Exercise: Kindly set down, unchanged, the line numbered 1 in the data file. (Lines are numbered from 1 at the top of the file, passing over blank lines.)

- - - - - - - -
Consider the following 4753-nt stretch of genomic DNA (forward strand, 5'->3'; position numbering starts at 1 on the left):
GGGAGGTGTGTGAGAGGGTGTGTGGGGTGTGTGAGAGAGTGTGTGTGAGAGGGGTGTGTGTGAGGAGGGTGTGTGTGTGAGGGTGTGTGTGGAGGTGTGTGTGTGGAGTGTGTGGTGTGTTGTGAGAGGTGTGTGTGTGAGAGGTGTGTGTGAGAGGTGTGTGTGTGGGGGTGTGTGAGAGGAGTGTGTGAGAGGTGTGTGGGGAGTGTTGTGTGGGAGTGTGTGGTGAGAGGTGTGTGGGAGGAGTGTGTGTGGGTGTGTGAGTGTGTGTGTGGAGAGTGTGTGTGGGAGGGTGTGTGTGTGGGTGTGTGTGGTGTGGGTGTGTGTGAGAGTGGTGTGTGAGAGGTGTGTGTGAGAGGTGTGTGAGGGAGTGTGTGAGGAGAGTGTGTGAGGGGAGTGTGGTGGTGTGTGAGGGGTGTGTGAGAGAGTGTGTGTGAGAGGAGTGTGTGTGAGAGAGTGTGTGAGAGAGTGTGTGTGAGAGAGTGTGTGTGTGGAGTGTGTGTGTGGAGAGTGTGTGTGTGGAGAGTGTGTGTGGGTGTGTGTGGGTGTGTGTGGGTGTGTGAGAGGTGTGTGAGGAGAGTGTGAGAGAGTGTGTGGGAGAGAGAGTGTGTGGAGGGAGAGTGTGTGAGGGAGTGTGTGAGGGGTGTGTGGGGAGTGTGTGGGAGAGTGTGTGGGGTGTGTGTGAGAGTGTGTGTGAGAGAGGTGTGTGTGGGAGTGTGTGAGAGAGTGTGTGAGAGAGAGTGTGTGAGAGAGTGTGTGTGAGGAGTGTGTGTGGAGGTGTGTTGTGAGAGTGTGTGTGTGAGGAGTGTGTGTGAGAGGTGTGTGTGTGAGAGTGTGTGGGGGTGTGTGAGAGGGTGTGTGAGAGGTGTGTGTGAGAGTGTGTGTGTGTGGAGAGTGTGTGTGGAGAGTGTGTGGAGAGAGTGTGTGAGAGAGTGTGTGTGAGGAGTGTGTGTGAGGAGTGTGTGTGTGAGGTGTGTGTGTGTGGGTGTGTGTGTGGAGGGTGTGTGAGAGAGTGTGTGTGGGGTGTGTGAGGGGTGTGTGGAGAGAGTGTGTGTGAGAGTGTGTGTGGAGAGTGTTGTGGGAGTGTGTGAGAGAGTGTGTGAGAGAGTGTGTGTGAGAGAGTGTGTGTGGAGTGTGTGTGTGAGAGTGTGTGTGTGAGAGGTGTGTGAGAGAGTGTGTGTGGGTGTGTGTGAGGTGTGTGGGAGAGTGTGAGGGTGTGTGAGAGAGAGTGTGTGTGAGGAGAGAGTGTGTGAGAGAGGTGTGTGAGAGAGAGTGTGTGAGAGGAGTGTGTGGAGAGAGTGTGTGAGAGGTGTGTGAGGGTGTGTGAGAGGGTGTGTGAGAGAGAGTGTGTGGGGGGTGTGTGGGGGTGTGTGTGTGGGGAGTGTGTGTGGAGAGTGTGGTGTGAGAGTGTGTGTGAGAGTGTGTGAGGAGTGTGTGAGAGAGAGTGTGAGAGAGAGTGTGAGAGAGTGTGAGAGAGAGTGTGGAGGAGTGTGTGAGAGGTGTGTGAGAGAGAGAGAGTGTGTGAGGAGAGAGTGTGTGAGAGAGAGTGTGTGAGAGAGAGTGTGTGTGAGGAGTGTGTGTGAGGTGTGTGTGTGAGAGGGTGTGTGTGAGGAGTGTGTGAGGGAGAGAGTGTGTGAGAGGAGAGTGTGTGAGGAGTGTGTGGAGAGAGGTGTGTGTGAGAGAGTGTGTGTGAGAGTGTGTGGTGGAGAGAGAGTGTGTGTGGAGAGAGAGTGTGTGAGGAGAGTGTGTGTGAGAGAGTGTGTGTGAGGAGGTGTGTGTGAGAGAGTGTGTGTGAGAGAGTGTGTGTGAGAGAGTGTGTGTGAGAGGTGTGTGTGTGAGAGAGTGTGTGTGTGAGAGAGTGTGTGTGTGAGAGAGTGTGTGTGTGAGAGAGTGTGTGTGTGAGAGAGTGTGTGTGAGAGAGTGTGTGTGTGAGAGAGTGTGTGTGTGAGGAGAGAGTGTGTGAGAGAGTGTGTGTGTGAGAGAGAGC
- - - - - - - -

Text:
Consider the following 4753-nt stretch of genomic DNA (forward strand, 5'->3'; position numbering starts at 1 on the left):